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School Board Summary: Special Education Proposals Include Staff Additions, Changes

The focus of Monday night’s school board meeting was a three-year special education staffing proposal.

Presentations by Superintendent Carol Kavanaugh, Director of Student Services Karen Zaleski, and Marathon Elementary Principal Lauren Dubault reflect the recommendations of consultants who studied their needs.

Cavanaugh said the goal is to maintain high standards as the district’s demographics change. While the plan recommends a restructuring of current practices, the superintendent said the changes are “in the best interests of students” and designed to “facilitate the transition.”

As enrollment increases, the number of students requiring specially designed instruction will increase, she said.

Looking at the numbers, we found that 586 students were in need of an Individualized Education Program (IEP). This total is up from her 483 students in 2018.

Additionally, it was noted that in Pre-K, the number of students went from 31 to 50, an increase of 19, or 61%. Nineteen students are the equivalent of three classrooms for her, as each class has only seven of her students with special needs.

With existing staff, the caseload of more than 100 students will be “more challenging,” Zaleski said.

The “non-student” staff currently includes the Director of Support Services and four team chairs. There are team chairs, one each for middle school, high school, marathon, and one each for Hopkins and Elmwood.

In the proposal, the team chair positions will be reorganized into a SPED coordinator for grades K-2 and another SPED coordinator for grades 3-5.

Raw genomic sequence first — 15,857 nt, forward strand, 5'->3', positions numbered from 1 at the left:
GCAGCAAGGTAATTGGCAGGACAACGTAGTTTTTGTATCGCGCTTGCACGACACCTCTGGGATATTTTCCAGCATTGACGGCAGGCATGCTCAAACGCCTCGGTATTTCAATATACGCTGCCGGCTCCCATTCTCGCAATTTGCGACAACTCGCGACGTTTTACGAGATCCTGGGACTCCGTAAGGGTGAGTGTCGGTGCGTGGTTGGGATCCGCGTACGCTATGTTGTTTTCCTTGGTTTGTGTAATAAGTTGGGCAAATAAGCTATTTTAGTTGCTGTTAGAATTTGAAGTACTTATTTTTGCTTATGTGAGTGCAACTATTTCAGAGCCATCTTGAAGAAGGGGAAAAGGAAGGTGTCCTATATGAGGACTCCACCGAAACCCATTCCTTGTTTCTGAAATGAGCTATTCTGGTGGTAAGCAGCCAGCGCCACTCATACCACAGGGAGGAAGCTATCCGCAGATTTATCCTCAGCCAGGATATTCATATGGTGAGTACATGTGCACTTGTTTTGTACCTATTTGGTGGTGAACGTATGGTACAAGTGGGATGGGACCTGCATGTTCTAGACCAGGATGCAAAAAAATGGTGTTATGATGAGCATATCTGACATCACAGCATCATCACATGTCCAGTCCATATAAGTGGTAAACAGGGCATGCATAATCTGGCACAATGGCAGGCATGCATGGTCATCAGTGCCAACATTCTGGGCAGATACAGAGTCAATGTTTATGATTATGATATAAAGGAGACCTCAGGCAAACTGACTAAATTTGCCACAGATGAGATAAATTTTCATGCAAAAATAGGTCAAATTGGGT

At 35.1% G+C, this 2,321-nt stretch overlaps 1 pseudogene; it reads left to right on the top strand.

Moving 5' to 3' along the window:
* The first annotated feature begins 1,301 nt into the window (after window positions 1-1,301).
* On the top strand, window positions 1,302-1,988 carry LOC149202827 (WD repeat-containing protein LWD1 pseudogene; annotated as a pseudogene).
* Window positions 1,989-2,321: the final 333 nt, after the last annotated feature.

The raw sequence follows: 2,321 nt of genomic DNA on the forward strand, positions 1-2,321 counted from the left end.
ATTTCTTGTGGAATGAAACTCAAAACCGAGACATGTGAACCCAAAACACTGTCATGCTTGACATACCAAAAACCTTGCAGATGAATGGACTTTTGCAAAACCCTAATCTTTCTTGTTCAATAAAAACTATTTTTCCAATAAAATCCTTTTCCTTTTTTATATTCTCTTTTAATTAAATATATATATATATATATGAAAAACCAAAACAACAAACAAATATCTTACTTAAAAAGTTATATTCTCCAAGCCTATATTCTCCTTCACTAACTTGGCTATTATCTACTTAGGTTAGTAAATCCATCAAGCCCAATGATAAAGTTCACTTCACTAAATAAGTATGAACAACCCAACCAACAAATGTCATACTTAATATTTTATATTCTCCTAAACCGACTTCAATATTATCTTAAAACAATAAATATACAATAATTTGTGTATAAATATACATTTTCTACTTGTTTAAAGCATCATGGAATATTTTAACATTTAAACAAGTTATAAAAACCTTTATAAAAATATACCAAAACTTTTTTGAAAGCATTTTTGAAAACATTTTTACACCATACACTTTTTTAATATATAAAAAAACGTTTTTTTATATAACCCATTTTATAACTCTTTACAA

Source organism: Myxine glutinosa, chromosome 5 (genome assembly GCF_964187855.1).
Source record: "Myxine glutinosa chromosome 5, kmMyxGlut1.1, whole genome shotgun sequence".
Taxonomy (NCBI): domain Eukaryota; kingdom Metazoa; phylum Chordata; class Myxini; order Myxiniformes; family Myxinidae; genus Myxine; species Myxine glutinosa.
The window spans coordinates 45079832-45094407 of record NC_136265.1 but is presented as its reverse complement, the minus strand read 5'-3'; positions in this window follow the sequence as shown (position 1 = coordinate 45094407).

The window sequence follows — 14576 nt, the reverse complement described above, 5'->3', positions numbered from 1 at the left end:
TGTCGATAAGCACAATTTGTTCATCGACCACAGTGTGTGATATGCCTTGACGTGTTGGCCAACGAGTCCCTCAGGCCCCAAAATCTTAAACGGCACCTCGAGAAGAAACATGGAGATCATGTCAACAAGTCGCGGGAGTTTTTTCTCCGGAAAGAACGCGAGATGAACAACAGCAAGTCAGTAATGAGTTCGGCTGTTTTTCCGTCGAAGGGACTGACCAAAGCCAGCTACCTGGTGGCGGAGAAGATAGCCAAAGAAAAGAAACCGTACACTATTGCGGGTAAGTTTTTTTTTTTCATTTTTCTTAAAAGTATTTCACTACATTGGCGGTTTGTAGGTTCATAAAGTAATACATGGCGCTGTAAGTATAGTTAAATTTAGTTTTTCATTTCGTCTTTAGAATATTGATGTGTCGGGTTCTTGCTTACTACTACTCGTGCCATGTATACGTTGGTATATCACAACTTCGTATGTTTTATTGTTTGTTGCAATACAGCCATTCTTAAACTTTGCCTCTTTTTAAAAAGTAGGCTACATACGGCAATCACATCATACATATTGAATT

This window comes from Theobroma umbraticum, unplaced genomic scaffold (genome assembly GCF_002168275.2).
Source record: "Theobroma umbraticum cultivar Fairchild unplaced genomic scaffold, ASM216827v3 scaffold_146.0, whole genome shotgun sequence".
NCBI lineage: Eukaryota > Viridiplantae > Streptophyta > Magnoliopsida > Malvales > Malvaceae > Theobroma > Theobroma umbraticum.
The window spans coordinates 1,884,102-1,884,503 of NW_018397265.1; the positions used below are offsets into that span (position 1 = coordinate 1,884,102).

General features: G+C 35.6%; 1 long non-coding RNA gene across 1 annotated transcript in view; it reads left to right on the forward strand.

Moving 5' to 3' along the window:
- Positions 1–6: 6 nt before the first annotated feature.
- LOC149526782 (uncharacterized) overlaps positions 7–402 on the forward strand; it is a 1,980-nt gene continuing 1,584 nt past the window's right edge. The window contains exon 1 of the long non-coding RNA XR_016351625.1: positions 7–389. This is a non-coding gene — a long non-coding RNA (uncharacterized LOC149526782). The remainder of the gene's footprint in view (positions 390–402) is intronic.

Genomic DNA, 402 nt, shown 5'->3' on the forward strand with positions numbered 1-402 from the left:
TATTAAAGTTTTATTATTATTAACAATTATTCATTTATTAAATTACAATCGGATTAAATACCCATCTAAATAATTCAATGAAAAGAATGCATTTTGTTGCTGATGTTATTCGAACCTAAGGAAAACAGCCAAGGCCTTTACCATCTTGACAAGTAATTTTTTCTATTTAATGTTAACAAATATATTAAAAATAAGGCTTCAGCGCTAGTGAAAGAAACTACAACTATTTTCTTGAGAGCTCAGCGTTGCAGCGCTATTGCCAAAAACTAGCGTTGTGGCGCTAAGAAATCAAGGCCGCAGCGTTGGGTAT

The recommendation also calls for the additional positions of Pre-K Director and SPED Director of Curriculum, Instruction, and Assessment for Kindergarten through fifth grade. The expected cost is $210,000.

During the first year, 2022-2023, new positions will be covered by grants. However, in 2023-24 the costs must come from the school budget.

Also recommended for the second year of the plan is the hiring of a part-time Pre-K Behavioral Support Representative, a part-time Liaison with Marathon, and three SPED Associate Professionals.

In addition to the Needs Assessment for the SPED Program for Grades 6-12, the expected budgetary impact will be $200,000.

During 2024-2025, the focus will shift to acquiring transition specialists for the program for 18-22 year olds based on enrollment at a cost of $75,000. Grant-funded programs teach life skills as individuals come of age and graduate from the school system.

Zaleski says the program builds community ties and leads to meaningful employment for young people.

The presenter acknowledged that as the number of registrants grows, more staffing than is included in the proposal may be required.

School board member Leah Butler-Rafferty admitted that adding $410,000 to the budget was difficult to sell to community members. She asked a few questions about what would happen to SPED students in their senior years, wondering if they would receive the same level of service.

Vice-Chair Amanda Fargiano asked whether the growth of the SPED program was adequately supported, noting that many grants support it and may not have the full picture.

Marathon project bidding fixed

In other businesses, the Commission revised the bids accepted at the last meeting to add four classrooms to the Marathon School.

The general contractor’s bid from Mill City was offered at $3,720,149 when the pending funding was supposed to be $3,992,152. The latter figure reflects the rebid value of sub-bids in the electrical sector, which is incorporated into the general contractor’s total.

A special town meeting on August 18 will vote on whether to approve an additional $850,000 in funding for the project. The money will come from the department’s Legacy Farm Fund and will not affect taxpayers, the commission said.

Elmwood Exchange Project Designer Selected

The Superintendent updated the Board on the progress of the Elmwood Exchange Project. She will lead potential projects subject to final approval by the Massachusetts Department of School Construction’s designer selection committee, based on the company’s experience in designing and constructing schools statewide. He said he chose Perkins Eastman to do this.

Representing the school district on the panel were Kavanaugh and Elementary School Building Commission representatives Michael Shepherd and Tiffany Ostrander.